>> instance description.
>> On 5/17/13 7:27 AM, Ford, Kevin wrote:
>>> Thanks, Jörg.
>>> One very quick point:
>>>> Do not rely on ISBN as a unique
>>> -- Just to be absolutely clear, we're not trying to use an ISBN as an
>> identifier. Indeed, relating Instances that use the same ISBN is not
>> even in our view at present (and may never be, for all the reasons
>> given about ISBNs to date). Likewise, there are no plans to relate
>> Works that have Instances that share ISBNs. But, if we have a MARC
>> record with three different ISBNs in it, as a general rule, we are
>> making the assumption that each represents a distinct Instance of the
>> Work being described (in our records there are often two ISBNs - one
>> for the hard cover and the other for the paper back). Now, the
>> calculus will change if we can reasonably determine we are dealing with
>> a MARC record that describes a multi-volume Work, for example. The
>> three ISBNs could mean something different in such a scenario.
>>> *Per MARC record*, ISBNs offer a guide to splitting said MARC record
>> into a BIBFRAME Work and one or more BIBFRAME Instances.
>>>> -----Original Message-----
>>>> From: Bibliographic Framework Transition Initiative Forum
>>>> [mailto:[log in to unmask]] On Behalf Of Jörg Prante
>>>> Sent: Friday, May 17, 2013 9:19 AM
>>>> To: [log in to unmask]
>>>> Subject: Re: [BIBFRAME] What's an instance?
>>>> yes, I can run an analysis over a snapshot of our union catalog
>>>> comprising of around 4.847.212 ISBNs. It will take some time to
>>>> the code.
>>>> Due to the official policy of the ISBN agencies, the reuse was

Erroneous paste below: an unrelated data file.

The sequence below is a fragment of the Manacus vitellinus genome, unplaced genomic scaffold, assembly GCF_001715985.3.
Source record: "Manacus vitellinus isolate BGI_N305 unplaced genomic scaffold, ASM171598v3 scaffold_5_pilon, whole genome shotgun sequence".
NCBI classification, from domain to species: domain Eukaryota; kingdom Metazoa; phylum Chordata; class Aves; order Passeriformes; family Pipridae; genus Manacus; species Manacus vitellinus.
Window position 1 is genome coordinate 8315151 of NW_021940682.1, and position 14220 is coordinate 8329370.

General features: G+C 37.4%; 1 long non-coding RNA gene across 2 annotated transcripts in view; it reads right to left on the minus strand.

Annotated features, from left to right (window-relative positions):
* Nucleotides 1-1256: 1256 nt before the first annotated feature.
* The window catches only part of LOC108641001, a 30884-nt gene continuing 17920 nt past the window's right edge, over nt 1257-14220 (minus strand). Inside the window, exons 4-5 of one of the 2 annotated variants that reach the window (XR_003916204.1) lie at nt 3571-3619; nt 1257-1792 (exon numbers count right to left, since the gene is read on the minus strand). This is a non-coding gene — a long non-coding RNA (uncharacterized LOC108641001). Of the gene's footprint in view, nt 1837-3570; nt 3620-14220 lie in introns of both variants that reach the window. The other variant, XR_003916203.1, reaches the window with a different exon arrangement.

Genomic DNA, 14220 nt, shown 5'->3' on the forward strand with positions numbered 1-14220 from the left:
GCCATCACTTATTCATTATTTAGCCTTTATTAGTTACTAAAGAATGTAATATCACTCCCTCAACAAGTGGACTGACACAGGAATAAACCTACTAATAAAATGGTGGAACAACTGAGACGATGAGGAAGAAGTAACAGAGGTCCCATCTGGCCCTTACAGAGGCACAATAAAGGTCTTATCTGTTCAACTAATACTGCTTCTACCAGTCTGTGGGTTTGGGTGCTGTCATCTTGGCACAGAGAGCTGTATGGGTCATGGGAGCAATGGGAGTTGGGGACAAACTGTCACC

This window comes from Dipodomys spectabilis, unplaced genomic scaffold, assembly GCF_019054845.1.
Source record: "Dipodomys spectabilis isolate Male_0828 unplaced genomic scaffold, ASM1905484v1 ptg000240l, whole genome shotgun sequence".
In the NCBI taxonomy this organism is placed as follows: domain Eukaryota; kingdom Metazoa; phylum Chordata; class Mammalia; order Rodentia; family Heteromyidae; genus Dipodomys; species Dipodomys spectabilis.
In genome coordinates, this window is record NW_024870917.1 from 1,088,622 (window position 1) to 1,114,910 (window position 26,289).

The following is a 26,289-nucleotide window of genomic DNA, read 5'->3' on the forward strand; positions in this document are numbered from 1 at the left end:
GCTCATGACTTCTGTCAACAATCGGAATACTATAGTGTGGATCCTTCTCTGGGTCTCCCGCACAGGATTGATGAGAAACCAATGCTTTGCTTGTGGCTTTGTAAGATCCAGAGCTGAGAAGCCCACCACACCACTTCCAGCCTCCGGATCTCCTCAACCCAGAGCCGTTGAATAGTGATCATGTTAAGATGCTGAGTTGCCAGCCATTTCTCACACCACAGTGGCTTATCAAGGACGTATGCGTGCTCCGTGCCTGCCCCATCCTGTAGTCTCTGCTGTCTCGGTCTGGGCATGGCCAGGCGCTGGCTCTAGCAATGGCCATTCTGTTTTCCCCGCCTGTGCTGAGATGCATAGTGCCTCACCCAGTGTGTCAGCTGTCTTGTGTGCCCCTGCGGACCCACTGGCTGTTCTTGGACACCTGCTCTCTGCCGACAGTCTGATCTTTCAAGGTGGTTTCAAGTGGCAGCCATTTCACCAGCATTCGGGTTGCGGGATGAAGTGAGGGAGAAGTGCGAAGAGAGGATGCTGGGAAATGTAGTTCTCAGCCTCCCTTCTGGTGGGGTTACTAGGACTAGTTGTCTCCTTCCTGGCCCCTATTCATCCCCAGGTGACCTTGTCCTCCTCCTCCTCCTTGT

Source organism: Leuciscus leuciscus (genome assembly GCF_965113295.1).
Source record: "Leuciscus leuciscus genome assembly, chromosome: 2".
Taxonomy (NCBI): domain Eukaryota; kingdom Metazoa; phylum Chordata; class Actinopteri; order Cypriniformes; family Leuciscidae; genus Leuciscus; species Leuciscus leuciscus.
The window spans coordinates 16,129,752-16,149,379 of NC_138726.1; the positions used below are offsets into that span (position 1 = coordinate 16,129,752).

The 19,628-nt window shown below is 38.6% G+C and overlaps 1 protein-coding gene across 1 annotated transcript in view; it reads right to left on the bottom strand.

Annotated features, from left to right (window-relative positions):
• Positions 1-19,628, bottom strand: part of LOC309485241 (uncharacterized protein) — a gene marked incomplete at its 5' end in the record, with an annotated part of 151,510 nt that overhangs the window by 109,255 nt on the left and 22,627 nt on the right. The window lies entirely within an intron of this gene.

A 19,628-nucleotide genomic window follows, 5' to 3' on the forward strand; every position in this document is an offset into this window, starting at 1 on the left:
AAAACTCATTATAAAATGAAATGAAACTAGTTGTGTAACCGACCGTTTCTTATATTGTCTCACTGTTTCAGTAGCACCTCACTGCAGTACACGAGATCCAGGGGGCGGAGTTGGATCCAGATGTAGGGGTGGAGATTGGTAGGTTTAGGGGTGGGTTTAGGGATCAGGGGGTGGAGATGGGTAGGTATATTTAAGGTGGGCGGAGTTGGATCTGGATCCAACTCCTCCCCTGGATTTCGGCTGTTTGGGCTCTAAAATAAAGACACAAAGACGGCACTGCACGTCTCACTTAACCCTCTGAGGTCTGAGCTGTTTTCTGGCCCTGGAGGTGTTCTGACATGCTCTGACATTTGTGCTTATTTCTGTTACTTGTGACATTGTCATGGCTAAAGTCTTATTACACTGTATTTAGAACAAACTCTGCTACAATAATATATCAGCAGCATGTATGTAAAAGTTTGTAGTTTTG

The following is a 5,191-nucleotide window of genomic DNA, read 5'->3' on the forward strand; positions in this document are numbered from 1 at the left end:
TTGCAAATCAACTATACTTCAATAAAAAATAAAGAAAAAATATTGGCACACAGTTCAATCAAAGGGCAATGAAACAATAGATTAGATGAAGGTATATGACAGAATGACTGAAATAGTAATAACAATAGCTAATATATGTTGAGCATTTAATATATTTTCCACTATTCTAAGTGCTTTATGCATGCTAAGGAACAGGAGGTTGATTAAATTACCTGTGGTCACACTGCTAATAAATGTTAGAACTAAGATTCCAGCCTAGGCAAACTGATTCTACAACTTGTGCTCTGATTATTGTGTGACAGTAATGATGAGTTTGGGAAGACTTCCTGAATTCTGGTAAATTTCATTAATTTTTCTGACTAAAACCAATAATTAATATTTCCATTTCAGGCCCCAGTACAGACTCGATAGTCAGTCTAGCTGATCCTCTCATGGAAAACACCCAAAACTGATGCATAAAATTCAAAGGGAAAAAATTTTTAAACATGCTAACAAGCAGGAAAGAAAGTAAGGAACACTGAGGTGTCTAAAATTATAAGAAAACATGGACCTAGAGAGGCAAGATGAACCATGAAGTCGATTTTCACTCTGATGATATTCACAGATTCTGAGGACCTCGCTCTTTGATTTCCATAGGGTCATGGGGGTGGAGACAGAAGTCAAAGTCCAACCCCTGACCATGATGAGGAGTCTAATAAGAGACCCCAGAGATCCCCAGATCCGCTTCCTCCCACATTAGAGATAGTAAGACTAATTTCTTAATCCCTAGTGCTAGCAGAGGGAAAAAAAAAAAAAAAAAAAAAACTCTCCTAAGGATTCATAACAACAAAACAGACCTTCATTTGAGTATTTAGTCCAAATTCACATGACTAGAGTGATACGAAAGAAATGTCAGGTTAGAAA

>>>> strictly forbidden - but the ISBN number pool is segmented into
>>>> countries and their publishers, which take charge over the number
>>>> use. There is no technical mechanism to enforce correct use or to
>>>> grant or revoke ISBNs by a third party. Beside applying the same
>>>> to different editions, there are other cases. Some publishers wanted
>>>> to save resources and simply broke the ISBN rules when they ran out
>>>> of money (or they were rejected from receiving more ISBN numbers).
>>>> They started to recycle ISBNs of books they had out of print for
>>>> years, hoping no one will ever notice. Or, publishers did not
>> properly file their ISBN pool usage.
>>>> For example, when publishers took over other publisher's business
>>>> their ISBN pools, there was no safe way of verifying what ISBNs were
>>>> already taken or not. ISBN was in active use as primary identifiers
>>>> in ISBN registers for no longer than 5 or 10 years. It's giving us
>>>> headaches for a very long time. Do not rely on ISBN as a unique
>>>> Am 16.05.13 23:54, schrieb Ford, Kevin:
>>>>> Is there any way to quantify, for example, how often publishers
>>>> actually reuse ISBNs in different editions (is that even tecnically
>> Karen Coyle
>> [log in to unmask] http://kcoyle.net
>> ph: 1-510-540-7596
>> m: 1-510-435-8234
>> skype: kcoylenet